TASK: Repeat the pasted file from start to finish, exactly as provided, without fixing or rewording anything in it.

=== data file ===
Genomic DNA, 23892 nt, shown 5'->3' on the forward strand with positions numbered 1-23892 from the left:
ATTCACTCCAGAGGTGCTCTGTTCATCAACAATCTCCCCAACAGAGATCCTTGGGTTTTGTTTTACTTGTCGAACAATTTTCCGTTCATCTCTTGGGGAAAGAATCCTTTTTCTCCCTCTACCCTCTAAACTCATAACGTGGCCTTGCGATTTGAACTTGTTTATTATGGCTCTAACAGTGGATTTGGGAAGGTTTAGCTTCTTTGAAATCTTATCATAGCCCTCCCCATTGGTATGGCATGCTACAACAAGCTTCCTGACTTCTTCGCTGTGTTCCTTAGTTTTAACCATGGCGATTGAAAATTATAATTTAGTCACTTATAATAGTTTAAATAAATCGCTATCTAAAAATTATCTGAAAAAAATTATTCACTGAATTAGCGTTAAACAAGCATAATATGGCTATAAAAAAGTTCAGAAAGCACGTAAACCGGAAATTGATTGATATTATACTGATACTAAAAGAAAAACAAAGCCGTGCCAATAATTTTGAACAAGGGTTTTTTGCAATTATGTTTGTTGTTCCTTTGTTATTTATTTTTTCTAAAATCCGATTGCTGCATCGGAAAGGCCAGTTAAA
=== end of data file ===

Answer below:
Genomic DNA, 23892 nt, shown 5'->3' on the forward strand with positions numbered 1-23892 from the left:
ATTCACTCCAGAGGTGCTCTGTTCATCAACAATCTCCCCAACAGAGATCCTTGGGTTTTGTTTTACTTGTCGAACAATTTTCCGTTCATCTCTTGGGGAAAGAATCCTTTTTCTCCCTCTACCCTCTAAACTCATAACGTGGCCTTGCGATTTGAACTTGTTTATTATGGCTCTAACAGTGGATTTGGGAAGGTTTAGCTTCTTTGAAATCTTATCATAGCCCTCCCCATTGGTATGGCATGCTACAACAAGCTTCCTGACTTCTTCGCTGTGTTCCTTAGTTTTAACCATGGCGATTGAAAATTATAATTTAGTCACTTATAATAGTTTAAATAAATCGCTATCTAAAAATTATCTGAAAAAAATTATTCACTGAATTAGCGTTAAACAAGCATAATATGGCTATAAAAAAGTTCAGAAAGCACGTAAACCGGAAATTGATTGATATTATACTGATACTAAAAGAAAAACAAAGCCGTGCCAATAATTTTGAACAAGGGTTTTTTGCAATTATGTTTGTTGTTCCTTTGTTATTTATTTTTTCTAAAATCCGATTGCTGCATCGGAAAGGCCAGTTAAA